by Sheila Swearingen
Most League members know Carrie Chapman Catt as the founder of the League of Women Voters but may not know her history of working tirelessly for women’s suffrage before 1920.
In the fall of 1898, Carrie Chapman Catt of the National American Woman Suffrage Association (NAWSA), came to Oklahoma Territory. Her mission was to guide efforts to get suffrage through the 1899 session of the Oklahoma legislature.
Oklahoma suffragists had worked hard to get a bill through the Oklahoma legislature in 1890 and 1897 sessions, but the bills had failed both times
On January 16, 1899, Councilor James P. Gandy of Woods County, introduced Council Bill 32, “An Act Defining the Rights of Women.”
On January 24, the House and Council Elections Committees met together to hear Carrie Chapman Catt speak on equal suffrage. The Oklahoma State Capital newpaper wrote that Chapman Catt held the attention of a packed hearing room audience for two hours. “The Lady makes a favorable impression by the candor and fairness of her remarks…”, said the paper, and predicted passage.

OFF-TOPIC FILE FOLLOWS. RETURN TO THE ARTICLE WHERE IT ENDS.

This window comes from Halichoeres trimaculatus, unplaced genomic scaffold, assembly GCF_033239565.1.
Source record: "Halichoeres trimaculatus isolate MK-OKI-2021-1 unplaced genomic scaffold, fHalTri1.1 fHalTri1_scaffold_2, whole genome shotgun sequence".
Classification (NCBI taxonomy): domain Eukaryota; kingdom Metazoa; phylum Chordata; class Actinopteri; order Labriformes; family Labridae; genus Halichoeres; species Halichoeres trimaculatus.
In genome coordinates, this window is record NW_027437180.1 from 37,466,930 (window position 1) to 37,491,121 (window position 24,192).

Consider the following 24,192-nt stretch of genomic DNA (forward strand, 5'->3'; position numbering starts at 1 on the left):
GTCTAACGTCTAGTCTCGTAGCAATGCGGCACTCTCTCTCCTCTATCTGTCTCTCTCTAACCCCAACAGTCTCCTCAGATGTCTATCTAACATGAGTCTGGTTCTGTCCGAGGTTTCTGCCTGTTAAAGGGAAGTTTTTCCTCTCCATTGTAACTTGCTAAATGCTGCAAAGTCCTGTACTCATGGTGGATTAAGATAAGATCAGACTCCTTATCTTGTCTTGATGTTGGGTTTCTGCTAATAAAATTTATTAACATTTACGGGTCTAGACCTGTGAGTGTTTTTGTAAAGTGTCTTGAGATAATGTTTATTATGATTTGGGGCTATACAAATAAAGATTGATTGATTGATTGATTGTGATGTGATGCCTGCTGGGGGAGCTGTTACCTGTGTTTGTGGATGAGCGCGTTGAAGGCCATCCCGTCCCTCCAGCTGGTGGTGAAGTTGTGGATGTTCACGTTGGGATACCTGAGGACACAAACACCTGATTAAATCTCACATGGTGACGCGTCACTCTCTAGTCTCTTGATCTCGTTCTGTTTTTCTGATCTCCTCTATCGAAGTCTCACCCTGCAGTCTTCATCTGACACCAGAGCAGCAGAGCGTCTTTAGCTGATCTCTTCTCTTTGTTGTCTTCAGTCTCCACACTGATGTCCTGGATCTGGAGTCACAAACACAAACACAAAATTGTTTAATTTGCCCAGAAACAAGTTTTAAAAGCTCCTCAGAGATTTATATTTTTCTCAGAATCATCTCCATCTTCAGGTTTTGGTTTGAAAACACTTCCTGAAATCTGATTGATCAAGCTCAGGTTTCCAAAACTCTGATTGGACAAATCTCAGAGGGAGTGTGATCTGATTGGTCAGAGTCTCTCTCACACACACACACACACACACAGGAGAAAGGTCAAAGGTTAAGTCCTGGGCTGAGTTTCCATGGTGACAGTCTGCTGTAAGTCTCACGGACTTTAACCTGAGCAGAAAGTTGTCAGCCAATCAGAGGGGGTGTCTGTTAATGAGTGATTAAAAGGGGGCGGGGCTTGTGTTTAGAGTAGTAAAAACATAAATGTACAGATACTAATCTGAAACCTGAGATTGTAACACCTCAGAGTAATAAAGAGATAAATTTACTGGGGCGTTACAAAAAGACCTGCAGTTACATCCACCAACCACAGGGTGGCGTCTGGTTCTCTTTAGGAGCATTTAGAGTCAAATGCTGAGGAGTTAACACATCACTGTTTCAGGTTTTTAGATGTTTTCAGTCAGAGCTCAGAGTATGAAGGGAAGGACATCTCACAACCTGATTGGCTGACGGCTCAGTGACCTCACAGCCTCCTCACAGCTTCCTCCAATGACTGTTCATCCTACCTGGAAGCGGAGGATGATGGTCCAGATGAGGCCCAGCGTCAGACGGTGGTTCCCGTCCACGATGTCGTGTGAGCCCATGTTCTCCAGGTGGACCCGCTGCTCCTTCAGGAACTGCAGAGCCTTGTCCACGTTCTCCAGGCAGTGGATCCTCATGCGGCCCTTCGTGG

Despite winning approval in the House, the bill ran into procedural roadblocks in the Council. The vote was delayed, which gave time for anti-suffragists time to work against the bill. The legislature received numerous telegrams from anti-suffragists around the country, warning that legislators must “Protect sweet womanly dignity from the debasing influence of politics.”
Although suffragists tried repeatedly to get a vote on the bill, it was never voted on by the 1899 Council. It would take almost another 20 years for women to get the vote in Oklahoma.
To read the rest of Oklahoma suffrage history, download How Women Got the Vote in Oklahoma from the Norman League website.
*Note: The Oklahoma Territorial Legislature was bicameral, with a House of Representatives and a Council.